Yeah, I mean there’s definitely in any market, and probably even more so in education, there’s a spectrum of teachers out there. There’s some that are incredibly tech-savvy. You wouldn’t believe how tech-savvy some of them are, and they’ll adopt something when it’s very early. Our early versions were not the easiest to use. They had different flaws and different things yet to work around, and they would adopt it even despite those things and figure out how to make it work really, really well. But then, a lot of those teachers will end up becoming tech integration specialists, or ed tech coaches within their schools and coaching other teachers.

And as it made the product much, much easier to use. And we’ve had those ed tech coaches out there, who many are big fans of us and who are now sort of heroes program, we support them. They’re able to teach the teachers who take a little bit more help to adopt new technology, and get them over that hump and show them the value. And then once they’re there and it becomes something they’re used to using, then they’re really happy with it and get that benefit out of it.

David Joy:

That’s brilliant.

Jordan Thoms:

Definitely just you see that you have this early adopter pool, then you have an early majority, late majority, that’s sort of adoption cycle. We’ve definitely seen that play out.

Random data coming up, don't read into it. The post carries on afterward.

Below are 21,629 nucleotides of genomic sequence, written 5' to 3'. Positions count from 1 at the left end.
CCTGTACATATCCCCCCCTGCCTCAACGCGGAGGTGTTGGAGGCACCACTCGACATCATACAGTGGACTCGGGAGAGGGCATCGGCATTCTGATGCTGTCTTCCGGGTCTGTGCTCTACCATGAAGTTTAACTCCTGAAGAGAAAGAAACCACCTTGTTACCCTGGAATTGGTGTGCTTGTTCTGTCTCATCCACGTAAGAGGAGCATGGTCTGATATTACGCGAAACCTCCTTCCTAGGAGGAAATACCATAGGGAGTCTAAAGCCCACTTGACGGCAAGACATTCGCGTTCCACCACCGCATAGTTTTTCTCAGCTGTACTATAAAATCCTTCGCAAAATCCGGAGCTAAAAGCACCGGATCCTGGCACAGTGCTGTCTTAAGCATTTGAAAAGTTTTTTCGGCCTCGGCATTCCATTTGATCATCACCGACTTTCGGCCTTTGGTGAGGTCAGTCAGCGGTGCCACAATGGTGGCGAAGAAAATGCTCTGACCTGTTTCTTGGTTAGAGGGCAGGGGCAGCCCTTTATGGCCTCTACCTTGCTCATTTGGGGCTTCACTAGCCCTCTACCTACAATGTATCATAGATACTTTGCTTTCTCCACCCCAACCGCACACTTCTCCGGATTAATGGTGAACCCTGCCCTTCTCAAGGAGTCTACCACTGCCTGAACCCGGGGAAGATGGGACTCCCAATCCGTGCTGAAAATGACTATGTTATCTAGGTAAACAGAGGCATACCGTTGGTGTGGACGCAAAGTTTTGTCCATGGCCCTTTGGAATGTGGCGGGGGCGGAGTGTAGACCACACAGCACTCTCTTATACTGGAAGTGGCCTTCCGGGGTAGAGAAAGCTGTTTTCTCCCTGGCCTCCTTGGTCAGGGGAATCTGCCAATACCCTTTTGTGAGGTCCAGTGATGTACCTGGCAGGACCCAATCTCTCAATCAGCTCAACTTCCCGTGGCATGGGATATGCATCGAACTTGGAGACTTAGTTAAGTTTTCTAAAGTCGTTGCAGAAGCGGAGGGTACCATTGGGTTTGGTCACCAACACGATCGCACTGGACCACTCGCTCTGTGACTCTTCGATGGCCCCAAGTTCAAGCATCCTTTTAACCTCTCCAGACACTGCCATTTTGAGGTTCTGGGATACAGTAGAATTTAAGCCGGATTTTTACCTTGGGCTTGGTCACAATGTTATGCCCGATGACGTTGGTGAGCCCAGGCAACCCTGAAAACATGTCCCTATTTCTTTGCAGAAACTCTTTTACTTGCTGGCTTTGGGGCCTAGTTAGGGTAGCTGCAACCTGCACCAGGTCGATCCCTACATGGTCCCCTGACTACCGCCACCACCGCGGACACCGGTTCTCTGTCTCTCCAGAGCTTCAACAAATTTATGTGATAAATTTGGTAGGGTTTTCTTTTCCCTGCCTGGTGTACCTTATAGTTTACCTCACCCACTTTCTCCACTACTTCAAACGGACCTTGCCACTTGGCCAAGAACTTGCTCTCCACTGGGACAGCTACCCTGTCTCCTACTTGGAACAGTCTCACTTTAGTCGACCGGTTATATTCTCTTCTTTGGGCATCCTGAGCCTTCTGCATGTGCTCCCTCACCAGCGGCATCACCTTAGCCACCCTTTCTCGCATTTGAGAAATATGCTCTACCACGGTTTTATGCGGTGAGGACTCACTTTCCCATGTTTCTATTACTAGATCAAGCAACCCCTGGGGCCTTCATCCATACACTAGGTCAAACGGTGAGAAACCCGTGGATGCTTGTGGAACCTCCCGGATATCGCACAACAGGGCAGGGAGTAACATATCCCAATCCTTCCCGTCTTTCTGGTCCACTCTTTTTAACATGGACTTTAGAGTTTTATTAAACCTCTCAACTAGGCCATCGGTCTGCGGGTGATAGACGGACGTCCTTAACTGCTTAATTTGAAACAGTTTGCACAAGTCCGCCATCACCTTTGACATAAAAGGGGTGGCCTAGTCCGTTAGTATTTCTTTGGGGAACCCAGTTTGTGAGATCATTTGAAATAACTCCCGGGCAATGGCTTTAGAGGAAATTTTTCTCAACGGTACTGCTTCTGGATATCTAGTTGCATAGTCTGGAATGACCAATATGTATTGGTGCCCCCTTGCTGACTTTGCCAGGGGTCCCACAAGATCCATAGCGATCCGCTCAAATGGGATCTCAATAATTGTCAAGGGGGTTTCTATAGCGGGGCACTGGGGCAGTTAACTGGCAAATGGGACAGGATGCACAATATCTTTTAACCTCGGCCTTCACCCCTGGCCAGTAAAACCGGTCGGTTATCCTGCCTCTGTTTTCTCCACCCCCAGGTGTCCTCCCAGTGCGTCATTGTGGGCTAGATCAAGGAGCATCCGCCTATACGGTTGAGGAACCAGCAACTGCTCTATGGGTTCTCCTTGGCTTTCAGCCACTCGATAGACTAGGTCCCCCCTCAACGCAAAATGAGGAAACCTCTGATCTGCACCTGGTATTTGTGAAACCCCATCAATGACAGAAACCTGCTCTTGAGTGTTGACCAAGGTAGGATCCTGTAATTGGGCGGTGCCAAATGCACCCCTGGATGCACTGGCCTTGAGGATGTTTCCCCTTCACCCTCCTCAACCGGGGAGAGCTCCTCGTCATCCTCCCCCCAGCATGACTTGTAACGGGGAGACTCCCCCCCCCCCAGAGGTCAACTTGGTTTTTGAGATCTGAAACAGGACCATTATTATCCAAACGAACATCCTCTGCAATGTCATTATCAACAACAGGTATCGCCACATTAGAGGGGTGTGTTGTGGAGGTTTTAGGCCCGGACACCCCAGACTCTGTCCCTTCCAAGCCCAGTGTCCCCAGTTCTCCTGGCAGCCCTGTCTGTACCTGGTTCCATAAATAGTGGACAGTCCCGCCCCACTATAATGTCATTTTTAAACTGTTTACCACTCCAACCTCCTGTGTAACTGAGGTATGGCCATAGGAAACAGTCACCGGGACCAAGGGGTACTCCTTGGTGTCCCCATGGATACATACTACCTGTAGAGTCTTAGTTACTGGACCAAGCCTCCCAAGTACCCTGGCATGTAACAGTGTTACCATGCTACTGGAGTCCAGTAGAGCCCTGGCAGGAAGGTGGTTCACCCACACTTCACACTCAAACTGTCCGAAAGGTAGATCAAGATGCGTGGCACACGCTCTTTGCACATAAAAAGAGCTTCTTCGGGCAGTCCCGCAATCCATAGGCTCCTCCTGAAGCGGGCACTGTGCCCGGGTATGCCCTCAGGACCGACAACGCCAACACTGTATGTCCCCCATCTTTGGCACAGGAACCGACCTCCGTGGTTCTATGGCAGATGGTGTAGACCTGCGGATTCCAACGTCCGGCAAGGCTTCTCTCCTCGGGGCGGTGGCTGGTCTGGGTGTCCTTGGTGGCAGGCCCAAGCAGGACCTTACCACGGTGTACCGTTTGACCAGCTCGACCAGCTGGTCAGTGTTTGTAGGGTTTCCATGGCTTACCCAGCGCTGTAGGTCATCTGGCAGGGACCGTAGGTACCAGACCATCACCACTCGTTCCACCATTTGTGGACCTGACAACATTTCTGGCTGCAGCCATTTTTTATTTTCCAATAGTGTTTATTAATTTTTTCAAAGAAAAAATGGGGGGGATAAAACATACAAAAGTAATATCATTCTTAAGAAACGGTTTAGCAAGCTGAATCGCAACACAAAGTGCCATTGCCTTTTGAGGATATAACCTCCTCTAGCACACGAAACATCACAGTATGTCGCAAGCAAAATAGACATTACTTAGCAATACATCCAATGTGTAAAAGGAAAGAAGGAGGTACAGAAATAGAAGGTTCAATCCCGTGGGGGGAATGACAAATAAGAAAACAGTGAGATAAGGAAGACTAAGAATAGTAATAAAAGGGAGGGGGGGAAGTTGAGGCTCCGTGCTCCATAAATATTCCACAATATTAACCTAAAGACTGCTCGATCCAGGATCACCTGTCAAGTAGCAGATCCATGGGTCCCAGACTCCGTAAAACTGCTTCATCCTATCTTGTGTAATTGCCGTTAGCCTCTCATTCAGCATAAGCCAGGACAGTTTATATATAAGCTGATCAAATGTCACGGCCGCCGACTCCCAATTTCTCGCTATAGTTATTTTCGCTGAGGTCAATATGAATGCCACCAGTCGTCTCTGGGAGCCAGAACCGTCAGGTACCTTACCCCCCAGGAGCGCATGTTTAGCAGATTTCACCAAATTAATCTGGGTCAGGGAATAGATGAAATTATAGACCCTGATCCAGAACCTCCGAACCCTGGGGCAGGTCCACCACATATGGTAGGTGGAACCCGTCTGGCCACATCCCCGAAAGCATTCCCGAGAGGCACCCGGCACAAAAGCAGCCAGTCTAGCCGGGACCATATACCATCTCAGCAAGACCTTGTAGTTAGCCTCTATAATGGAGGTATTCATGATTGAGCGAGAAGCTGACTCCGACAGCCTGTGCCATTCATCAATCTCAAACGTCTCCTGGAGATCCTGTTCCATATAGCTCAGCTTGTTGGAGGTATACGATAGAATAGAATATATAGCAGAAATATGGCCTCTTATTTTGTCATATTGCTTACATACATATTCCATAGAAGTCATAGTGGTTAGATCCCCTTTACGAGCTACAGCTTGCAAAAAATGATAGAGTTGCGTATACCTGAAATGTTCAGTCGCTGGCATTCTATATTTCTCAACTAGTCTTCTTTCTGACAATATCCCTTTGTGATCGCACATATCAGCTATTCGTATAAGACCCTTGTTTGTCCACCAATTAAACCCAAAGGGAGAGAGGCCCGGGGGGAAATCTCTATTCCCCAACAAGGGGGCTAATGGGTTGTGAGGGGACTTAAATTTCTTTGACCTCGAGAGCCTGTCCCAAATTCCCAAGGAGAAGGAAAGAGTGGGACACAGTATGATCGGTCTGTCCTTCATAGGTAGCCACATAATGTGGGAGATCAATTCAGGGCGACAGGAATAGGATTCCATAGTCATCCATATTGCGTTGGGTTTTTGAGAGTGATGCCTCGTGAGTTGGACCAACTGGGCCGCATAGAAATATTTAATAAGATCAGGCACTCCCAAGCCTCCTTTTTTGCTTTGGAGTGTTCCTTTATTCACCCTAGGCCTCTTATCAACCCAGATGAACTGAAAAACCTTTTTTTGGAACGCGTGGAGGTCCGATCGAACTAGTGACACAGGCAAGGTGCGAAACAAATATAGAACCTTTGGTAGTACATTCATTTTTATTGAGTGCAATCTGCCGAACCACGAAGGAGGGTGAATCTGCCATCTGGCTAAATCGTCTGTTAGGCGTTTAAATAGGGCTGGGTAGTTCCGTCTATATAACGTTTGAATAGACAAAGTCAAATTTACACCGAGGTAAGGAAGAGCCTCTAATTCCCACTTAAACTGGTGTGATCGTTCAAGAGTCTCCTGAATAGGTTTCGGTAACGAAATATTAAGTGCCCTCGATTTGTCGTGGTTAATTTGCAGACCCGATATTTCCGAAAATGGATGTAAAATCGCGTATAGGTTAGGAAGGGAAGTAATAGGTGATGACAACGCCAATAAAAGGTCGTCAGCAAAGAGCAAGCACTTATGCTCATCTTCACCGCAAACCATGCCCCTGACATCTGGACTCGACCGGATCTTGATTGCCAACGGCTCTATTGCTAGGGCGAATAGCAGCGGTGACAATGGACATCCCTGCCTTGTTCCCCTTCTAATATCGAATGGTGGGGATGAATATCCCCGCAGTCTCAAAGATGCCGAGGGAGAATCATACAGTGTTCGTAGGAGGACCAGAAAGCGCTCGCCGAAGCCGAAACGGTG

David Joy:

Right. That’s awesome. So I was thinking let’s go a little bit to your journey. Of course you’re now CTO, co-founder. Tell me a little bit more about what made you choose a career in engineering? How was Jordan’s influences towards engineering?

Jordan Thoms:

Yeah, it’s interesting one. I mean, I think that I started off, there’s a lot of stories in my parents I feel of I was doing all of the electronics kits as a kid. That was my big thing, was all of the kits where you get some resistors and a capacitor, and you solder them together, and you make some sort of circuit. And even before computers, because I didn’t really have a computer at that point, even before that I was really into those. And then I think I discovered computers and softwares. I was like, well, this is so much easier. I’ve been spending hours soldering things together and now I can create something with, I don’t even have to get up. Like okay, this is much better. So I pretty quickly switched to-

David Joy:

Your parents are like, “Jordan’s not burning up the house. This is much more easy. You can sit in a corner and work.”

Jordan Thoms:

Not breathing all the solder, which is probably more healthy too. So yeah, that was pretty early on. I think by 10 or so I was doing a fair bit of programming of different things, and I was always building software from pretty early on. When I went to university or colleges as you call it, I considered did I want to do pure software? Did I want to try to combine it with something else and more of combine it with… Because I also really enjoyed physics, that was the other big love. And it was like do I try to bring in some more physics or sort of mechanical aspect? And in the end it was clear, it was easier. It is going to be a better path to just a pure software degree, a software engineering degree.